Over the course of a career that began some 40 years ago, Ruth Prawer Jhabvala has penned over 20 screenplays-almost exclusively for director James Ivory and producer Ismail Merchant.
Heat and Dust, The Bostonians, A Room With A View, Mr. and Mrs. Bridge, Howard’s End, Jefferson In Paris and Surviving Picasso represent less than half of her astonishing output. Also an accomplished novelist (she has adapted two of her own novels for the Merchant/Ivory team), Ms. Jhabvala has created a rich and varied body of work. Her latest project, The Golden Bowl, was adapted from the Henry James novel and stars Nick Nolte, Uma Thurman, Kate Beckinsale and Jeremy Northam. In Q & A with MM, Jhabvala discusses her longtime collaboration with the Merchant/Ivory team, the difficulties in adapting literature to the big screen and why she thinks screenplays are more fun.
Phillip Williams, MovieMaker Magazine (MM): Was there something in particular about The Golden Bowl that you thought
Ruth Prawer Jhabvala (RPJ): Well, I’ve done two other Henry James novels and this of course is the grandest and the greatest of them all. He himself thought it was his best work. It has very strong characters, very strong scenes and a very subtle tone. These elements together make a great challenge.
MM: What are some typical Henry James elements that you think help his novels translate to film?
RPJ: Henry James’ scenes, especially in his later novels, translate very well into cinema, because they’re characters acting and reacting to each other and usually in a very interesting ambiance-there’s always an element of passion.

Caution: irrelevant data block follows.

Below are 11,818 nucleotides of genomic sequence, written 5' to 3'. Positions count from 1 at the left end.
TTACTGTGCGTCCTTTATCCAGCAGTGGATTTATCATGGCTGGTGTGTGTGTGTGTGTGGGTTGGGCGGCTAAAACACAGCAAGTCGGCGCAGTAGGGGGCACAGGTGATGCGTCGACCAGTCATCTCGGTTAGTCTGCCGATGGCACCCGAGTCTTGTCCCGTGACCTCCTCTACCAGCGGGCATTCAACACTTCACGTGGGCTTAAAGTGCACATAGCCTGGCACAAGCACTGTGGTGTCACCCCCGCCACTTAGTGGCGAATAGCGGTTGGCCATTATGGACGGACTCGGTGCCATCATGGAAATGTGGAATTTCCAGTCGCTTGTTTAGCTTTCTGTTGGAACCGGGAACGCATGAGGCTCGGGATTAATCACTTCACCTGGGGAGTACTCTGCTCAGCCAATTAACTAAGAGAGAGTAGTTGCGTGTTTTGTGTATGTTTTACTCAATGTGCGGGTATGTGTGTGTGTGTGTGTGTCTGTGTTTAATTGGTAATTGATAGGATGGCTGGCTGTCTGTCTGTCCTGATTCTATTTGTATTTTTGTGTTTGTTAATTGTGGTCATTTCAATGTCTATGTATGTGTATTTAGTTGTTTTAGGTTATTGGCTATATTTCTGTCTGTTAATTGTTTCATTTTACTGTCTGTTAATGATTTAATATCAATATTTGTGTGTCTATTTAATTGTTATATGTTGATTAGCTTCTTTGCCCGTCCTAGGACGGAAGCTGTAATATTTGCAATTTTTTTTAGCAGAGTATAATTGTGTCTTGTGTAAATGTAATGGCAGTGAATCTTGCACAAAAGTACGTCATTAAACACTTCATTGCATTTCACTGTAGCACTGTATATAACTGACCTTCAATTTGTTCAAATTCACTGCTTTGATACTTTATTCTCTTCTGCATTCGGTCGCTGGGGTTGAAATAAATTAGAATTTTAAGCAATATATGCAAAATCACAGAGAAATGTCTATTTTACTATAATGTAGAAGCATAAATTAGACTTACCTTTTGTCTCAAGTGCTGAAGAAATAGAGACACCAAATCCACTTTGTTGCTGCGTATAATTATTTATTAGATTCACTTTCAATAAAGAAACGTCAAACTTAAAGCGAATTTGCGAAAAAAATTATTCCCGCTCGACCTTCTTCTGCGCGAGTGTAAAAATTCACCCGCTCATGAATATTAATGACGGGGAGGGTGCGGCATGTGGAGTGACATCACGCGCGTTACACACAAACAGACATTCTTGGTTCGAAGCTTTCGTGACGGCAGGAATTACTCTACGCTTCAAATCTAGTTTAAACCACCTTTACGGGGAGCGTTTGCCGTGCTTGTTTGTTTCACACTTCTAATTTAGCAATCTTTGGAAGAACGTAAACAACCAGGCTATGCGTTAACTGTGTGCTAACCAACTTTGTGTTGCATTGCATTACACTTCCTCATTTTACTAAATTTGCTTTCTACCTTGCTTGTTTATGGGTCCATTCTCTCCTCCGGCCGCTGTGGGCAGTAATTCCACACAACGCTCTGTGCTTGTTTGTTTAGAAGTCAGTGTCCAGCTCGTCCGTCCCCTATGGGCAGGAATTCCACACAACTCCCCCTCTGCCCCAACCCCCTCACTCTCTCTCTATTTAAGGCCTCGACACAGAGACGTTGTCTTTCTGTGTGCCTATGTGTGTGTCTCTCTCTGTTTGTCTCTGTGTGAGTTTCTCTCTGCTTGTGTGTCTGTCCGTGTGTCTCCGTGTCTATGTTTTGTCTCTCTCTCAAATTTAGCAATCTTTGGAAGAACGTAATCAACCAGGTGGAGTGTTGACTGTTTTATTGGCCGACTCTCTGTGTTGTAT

MM: When you are reading a novel, are you able to easily identify material that you feel is particularly good for James Ivory to direct?
RPJ: Yes, every time. I have always read a great deal and I remember the books that I’ve read. For instance, [James Ivory] has so much in common with E.M. Forster as an artist. I’ve always felt that Forster’s work is particularly suitable to him– and so is Henry James’.
MM: What sort of material, specifically, in Forster’s work, do you see James Ivory so well suited for?
RPJ: There’s a certain kind of tolerance that Forster has that Jim has, too; a kind of tolerance for his characters; great social observation and a great feel for how characters connect with each other. All that is in Forster and I think all of that is in Jim’s work, too.